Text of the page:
Sunday morning came and my contractions were still coming. I was definitely uncomfortable during mass, so when we got home, we started to pack the car to go to the hospital.

And then, all of a sudden, the contractions stopped.

I went for a couple walks around the block when I noticed that 20 minutes, 30 minutes, an hour would go by and I hadn’t had a single contraction. I was a bit frustrated. How can I have regular contractions for over 12 hrs and then they just stop? I was afraid that it could be a few more days until they started up again, and dang it, I was ready to meet this baby.

I was grateful, however, that we hadn’t gone to the hospital the night before! My goal was to stay at home during early labor as long as possible, so that I wouldn’t have to labor in the hospital for any longer than I needed to.

My husband, however, also reminded me that he didn’t want to have to pull over and deliver his own baby on the side of the road (we live in a rural area). It was kind of a gloomy Sunday, so we ate lunch and read and watched tv throughout the afternoon.

Then around 5pm, my contractions started coming again. I wasn’t going to get my hopes up (in case this was a repeat of the night before). But then, the contractions were getting longer and stronger. And I started to not be able to just continue talking or doing whatever I was doing. I just had to concentrate on breathing.

I went for a couple walks around the block, hoping that I’d stay in labor. I focused all my attention to trying to relax as much as possible so that the contractions could do their job, because I knew that tensing up would just be contradictory to progress.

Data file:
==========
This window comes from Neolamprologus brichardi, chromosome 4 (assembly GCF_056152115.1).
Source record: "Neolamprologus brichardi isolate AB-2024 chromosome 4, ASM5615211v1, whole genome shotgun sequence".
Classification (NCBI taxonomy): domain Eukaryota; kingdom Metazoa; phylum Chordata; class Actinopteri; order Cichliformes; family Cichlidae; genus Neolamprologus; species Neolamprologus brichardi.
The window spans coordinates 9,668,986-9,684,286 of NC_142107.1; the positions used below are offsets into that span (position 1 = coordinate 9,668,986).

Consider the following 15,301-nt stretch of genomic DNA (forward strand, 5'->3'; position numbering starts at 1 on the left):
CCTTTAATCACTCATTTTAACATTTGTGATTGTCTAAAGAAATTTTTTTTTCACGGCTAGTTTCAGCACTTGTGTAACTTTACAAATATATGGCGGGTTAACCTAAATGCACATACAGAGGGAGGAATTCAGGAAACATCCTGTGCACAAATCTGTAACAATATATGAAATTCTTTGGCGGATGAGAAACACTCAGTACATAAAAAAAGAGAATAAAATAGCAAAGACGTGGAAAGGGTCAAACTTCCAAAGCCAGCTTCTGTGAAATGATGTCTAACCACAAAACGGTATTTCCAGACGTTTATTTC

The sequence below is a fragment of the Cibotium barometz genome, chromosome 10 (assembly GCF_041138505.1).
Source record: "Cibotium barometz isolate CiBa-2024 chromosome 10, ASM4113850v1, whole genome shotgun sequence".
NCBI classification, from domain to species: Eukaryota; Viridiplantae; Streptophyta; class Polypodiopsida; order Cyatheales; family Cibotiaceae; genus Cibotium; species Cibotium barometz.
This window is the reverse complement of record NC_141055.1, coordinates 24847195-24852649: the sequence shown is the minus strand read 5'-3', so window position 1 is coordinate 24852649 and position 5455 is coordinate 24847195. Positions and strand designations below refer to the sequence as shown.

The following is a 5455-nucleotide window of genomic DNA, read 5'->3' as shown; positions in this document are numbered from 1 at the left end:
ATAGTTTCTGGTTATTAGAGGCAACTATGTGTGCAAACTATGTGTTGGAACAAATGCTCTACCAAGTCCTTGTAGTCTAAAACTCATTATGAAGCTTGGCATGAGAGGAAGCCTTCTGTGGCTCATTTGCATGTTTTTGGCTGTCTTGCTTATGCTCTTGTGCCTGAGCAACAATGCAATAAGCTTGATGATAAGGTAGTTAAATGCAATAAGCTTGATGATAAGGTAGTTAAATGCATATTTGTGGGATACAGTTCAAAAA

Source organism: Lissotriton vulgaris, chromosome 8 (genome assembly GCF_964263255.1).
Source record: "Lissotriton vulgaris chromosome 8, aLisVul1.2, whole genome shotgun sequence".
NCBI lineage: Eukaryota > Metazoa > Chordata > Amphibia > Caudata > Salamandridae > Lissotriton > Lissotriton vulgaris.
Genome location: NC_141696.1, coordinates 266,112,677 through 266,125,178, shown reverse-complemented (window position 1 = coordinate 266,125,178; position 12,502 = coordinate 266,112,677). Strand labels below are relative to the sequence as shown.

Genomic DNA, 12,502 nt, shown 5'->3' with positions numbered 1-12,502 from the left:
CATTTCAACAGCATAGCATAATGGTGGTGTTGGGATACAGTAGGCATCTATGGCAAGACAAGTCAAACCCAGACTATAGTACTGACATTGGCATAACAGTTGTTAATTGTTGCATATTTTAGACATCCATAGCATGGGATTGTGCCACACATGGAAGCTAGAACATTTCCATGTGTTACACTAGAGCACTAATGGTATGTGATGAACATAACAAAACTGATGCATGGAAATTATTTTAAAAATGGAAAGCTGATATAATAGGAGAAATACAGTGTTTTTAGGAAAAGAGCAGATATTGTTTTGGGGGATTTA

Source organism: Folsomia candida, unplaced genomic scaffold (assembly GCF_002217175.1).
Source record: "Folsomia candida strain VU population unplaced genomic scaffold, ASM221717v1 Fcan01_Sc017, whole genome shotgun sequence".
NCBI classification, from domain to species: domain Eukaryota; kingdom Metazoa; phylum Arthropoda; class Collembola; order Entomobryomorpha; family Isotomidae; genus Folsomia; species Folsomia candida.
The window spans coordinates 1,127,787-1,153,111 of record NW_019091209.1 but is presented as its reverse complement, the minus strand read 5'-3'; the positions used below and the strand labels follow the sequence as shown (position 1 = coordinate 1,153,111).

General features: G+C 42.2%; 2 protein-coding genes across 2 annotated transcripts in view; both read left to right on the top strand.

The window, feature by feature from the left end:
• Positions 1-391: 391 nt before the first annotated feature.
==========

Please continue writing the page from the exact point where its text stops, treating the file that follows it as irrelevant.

When 9pm rolled around, the hubs decided to go to bed and get some sleep. But he said, “I think we’re going to the hospital tonight.”

Sure enough, around 11:30pm, my contractions had reached the 5-1-1 rule:  5 minutes apart, 1 minute in length, for 1 hour.

They still weren’t HORRIBLE (compared to those coming later!) but a few had been definitely very painful by this point, and I had to concentrate on breathing through them and trying to relax.

My husband got up to check on me, and when I told him the status, he said, “I think you should call the hospital. I’m going to get ready to go.”

I was still apprehensive about being too early, and I dreaded getting there and being told that I was only 1 or 2 cm dilated, but I knew my husband was right and I called the hospital. They told me to come in.

So off we were. We left our house at about midnight and got to our small town (pop. ~1500) hospital around 12:30am. No parking ramps, or exits, or fear of parking too far away.

We went into the hospital where we were greeted by two nurses that had everything ready in the room, and the check-in process was virtually nothing.

Simply calling ahead and telling them my name and that I was coming WAS the check-in process #smalltownadvantages.

When we got to my room, they had me change and lay on the bed so that they could do some monitoring of the contractions and the baby’s heartbeat.

I found this to be immensely uncomfortable since I enjoyed just walking during my contractions. They said that everything looked good, and that the doctor would be in soon.  

In the meantime, I tried getting into some positions that were supposed to help with contractions: nothing offered relief. I asked for the birthing ball, but that didn’t help either.

Dr. H finally came and maybe around 1:15am checked to see how far I was dilated— here was the moment of truth—when he said I was at 5 cm, I was so relieved. Since my water hadn’t broken yet, he told me that he was going to break it.  

And suddenly that’s when the pedal hit the metal. We went from beginner marathon pace, to 100m Olympian speed. It was like a gun had been fired and my body wanted to race to the finish.